Stakeholders in the fisheries sector have been advised to be proactive in safeguarding fisheries resources in Lake Malawi in preventing practices which could lead to depletion of various fish species.
The call was made Thursday in Nkhata Bay by Pact Malawi Deputy Chief of Party for Restoring Fisheries for Sustainable Livelihoods (REFLESH), Amakhosi Jere when he closed training for fisheries champions on communities’ roles in enhancing responsible fishing.
He said that illegal fishing practices can lead to depletion of diverse fish species and reduction of fish harvest.
“As stakeholders in the fisheries sector, you need to push for formulation of by-laws in your respective areas while also advocating for legally acceptable fishing gears and practices.
In regard to the outdated Fisheries Act of 1994 which is being used, there is a dare need for fishing communities to have by-laws that restrict the use of illegal fishing gears and illegal fishing practices such as catching fish during breeding period,” Jere said.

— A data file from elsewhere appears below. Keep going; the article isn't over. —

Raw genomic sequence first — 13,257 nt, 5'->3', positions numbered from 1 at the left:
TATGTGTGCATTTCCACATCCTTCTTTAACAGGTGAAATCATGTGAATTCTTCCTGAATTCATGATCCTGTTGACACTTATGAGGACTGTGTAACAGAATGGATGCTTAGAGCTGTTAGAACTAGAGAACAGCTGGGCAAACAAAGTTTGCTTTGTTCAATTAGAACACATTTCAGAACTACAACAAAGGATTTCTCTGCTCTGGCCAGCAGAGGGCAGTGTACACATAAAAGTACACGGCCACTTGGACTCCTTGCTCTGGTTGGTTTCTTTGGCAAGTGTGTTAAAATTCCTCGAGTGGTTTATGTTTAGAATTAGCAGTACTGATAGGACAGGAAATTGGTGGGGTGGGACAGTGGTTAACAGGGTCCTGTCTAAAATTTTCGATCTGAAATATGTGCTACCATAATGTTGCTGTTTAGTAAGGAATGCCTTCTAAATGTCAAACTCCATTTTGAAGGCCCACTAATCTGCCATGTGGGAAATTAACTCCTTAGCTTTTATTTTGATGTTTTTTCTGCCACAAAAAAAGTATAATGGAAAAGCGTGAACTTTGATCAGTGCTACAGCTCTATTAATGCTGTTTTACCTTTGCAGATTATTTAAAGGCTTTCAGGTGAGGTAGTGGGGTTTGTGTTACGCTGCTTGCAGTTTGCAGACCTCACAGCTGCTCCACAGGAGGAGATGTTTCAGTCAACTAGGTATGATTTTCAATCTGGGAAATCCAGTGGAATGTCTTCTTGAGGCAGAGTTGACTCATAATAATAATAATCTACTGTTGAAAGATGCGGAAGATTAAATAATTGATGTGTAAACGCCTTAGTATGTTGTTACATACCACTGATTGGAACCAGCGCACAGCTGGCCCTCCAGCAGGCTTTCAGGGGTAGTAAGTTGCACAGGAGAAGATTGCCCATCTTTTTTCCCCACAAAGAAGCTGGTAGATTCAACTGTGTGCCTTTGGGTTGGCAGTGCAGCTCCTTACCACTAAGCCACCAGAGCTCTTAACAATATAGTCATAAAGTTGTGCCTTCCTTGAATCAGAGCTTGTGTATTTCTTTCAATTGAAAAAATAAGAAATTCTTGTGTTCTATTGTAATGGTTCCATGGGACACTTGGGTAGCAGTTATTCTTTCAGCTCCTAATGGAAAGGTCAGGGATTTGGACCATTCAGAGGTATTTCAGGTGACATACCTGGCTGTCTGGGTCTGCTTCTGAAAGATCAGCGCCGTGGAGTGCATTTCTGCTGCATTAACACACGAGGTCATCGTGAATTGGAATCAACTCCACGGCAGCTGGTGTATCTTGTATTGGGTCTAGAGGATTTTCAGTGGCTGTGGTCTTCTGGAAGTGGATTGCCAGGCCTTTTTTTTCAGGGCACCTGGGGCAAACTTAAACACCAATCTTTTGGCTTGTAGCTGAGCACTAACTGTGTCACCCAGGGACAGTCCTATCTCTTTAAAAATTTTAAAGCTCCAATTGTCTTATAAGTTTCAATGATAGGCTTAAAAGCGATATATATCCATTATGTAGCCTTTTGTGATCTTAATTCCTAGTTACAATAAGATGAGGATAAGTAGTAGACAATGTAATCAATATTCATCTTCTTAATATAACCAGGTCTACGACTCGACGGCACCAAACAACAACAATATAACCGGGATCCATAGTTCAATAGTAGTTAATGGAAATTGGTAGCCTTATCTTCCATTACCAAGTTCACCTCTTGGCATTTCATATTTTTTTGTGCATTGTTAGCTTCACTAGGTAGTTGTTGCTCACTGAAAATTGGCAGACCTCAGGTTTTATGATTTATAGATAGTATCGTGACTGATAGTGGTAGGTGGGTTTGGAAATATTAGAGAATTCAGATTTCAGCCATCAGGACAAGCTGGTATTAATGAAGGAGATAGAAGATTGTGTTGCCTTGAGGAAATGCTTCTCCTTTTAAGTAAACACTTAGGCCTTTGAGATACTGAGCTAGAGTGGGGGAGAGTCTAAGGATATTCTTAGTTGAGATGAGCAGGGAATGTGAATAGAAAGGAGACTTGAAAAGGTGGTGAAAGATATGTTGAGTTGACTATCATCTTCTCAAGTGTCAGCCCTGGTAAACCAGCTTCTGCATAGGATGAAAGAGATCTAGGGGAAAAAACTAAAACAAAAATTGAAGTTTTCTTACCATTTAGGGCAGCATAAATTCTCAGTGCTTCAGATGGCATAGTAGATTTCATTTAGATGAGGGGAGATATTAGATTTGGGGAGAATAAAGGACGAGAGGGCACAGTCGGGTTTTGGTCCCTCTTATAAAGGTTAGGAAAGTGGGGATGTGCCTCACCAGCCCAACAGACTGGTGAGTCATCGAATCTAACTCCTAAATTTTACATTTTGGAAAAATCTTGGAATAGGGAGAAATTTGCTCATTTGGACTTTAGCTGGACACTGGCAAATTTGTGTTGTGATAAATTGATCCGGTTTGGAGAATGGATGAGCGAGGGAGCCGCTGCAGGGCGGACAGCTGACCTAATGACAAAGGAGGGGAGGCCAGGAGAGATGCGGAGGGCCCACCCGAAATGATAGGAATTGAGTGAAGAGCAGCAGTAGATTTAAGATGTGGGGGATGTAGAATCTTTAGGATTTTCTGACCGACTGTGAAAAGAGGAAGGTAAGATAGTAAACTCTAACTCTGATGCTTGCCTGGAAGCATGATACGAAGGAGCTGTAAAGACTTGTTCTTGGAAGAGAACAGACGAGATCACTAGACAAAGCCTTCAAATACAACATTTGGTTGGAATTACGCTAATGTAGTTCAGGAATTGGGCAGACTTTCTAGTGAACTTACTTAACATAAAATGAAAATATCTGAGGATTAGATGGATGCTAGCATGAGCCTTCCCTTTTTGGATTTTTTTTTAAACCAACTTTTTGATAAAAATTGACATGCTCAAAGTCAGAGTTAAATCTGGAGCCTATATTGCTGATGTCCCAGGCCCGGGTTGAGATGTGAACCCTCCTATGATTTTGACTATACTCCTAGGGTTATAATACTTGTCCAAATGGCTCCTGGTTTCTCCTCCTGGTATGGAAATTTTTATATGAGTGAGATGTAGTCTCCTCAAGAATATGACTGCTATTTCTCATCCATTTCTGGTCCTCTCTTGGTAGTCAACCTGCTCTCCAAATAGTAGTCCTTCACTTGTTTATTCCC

District Fisheries Enforcement Officer for Nkhata Bay, Evance Mataka said that his office has no boats and other related equipment for conducting patrols on the lake and they outsource the service at intervals.
He said the fisheries sector has high potential in contributing to national development and improved sustainable livelihoods.
“For instance, we have almost 6,000 fishers in the district with only 782 certified meaning that we lose close to K3 billion in addition to reduced fish landing being recorded in recent years,” Mataka said.
One of the trainees, Cyria Adamana, said it was time for communities to protect fisheries resources which they depend on for their livehoods and that it was the responsibility for everyone to advocate and enforce legal fishing practices.
Adamana is a councillor for Nkhata Bay Boma Ward added that there was need to enhance mindset change in communities on fisheries related issues saying such an approach was key to achieving the desired practices.
The trainees among others included information officers, women’s group representatives and chairpersons for fisheries associations, traditional and religious leaders.